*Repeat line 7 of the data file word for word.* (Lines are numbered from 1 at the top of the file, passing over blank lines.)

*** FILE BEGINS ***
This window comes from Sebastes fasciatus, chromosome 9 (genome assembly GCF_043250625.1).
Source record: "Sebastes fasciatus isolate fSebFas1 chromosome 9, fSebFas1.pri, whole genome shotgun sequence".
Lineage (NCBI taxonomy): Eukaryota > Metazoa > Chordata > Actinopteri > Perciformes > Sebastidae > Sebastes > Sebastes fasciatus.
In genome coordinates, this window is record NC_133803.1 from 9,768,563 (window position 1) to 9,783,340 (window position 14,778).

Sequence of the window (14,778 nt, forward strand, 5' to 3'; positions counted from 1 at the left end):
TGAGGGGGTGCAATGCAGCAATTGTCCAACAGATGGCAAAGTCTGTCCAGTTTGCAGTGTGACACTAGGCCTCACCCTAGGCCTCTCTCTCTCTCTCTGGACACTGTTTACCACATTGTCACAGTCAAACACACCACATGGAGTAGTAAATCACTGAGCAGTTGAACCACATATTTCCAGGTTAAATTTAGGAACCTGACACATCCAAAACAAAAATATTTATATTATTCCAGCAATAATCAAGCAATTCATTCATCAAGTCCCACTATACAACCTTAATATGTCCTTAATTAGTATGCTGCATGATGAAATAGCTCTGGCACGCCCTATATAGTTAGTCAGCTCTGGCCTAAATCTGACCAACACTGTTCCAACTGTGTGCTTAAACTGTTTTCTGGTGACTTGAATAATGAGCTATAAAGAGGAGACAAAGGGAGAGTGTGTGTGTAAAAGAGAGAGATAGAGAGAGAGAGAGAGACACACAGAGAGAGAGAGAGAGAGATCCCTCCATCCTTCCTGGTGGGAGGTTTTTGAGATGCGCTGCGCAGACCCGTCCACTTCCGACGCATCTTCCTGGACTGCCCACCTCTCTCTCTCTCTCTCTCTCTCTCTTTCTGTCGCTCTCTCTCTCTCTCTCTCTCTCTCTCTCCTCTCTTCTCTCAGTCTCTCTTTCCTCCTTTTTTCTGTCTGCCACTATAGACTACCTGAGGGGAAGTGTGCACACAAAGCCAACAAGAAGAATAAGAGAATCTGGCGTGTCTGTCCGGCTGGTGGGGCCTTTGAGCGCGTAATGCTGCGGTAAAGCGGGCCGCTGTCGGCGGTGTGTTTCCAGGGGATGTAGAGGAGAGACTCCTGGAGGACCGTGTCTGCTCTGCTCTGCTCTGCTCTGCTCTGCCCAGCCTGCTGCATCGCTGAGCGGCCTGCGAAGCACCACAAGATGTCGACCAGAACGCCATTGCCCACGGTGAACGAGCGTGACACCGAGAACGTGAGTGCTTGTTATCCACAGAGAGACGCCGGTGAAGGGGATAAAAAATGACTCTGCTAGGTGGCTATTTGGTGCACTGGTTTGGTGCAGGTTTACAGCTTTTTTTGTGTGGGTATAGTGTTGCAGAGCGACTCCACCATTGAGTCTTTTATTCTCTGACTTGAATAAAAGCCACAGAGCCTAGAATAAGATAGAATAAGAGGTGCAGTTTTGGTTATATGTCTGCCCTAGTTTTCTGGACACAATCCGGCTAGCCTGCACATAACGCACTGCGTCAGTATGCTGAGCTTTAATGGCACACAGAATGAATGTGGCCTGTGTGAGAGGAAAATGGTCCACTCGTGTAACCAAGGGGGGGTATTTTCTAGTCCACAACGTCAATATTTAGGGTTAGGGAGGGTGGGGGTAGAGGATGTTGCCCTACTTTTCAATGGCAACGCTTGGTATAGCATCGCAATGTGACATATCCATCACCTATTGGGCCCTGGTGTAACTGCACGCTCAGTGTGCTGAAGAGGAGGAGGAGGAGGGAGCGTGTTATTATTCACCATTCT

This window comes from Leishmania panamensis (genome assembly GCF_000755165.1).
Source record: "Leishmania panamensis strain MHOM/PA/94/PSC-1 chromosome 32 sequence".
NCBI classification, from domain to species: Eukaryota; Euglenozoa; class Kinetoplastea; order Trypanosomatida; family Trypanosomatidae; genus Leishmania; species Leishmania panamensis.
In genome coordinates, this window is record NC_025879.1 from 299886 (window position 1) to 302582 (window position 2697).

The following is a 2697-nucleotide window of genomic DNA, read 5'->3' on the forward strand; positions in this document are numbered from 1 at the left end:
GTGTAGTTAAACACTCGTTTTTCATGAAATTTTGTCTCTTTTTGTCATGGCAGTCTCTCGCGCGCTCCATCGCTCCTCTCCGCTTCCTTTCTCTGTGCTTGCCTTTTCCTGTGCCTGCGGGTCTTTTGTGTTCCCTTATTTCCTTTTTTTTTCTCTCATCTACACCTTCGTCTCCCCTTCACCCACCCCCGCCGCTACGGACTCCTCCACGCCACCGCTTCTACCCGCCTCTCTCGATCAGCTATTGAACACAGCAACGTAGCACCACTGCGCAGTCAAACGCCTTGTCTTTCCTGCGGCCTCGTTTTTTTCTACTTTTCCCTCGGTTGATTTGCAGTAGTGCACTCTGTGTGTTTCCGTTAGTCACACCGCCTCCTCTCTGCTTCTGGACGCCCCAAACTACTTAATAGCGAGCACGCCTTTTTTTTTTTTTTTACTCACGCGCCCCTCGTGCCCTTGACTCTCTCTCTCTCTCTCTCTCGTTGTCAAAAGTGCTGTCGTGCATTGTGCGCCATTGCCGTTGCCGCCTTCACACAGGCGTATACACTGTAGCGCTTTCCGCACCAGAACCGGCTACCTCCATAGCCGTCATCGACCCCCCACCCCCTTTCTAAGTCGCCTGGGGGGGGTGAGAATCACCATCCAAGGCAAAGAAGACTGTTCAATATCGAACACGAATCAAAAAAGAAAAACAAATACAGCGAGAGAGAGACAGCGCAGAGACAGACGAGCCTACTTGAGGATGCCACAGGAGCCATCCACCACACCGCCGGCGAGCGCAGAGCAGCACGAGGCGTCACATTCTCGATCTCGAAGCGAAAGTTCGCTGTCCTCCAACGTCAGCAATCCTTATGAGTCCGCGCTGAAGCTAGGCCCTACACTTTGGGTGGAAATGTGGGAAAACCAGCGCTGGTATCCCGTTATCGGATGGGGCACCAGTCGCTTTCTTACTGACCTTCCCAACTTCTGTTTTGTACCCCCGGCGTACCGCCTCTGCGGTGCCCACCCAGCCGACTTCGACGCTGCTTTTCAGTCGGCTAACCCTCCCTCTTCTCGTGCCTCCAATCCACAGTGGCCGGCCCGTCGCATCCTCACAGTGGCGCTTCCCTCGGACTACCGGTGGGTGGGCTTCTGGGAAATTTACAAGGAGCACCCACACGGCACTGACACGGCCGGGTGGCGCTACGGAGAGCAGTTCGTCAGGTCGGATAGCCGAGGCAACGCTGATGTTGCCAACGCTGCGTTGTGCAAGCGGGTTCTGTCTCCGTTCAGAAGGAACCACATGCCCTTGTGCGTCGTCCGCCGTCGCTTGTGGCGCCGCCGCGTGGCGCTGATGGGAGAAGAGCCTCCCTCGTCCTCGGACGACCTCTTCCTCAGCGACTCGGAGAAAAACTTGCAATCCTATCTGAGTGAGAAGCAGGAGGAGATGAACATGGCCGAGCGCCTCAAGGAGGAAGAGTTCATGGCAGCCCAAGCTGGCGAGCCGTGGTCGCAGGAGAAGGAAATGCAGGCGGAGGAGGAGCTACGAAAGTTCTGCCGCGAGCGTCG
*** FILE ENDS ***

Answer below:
This window comes from Leishmania panamensis (genome assembly GCF_000755165.1).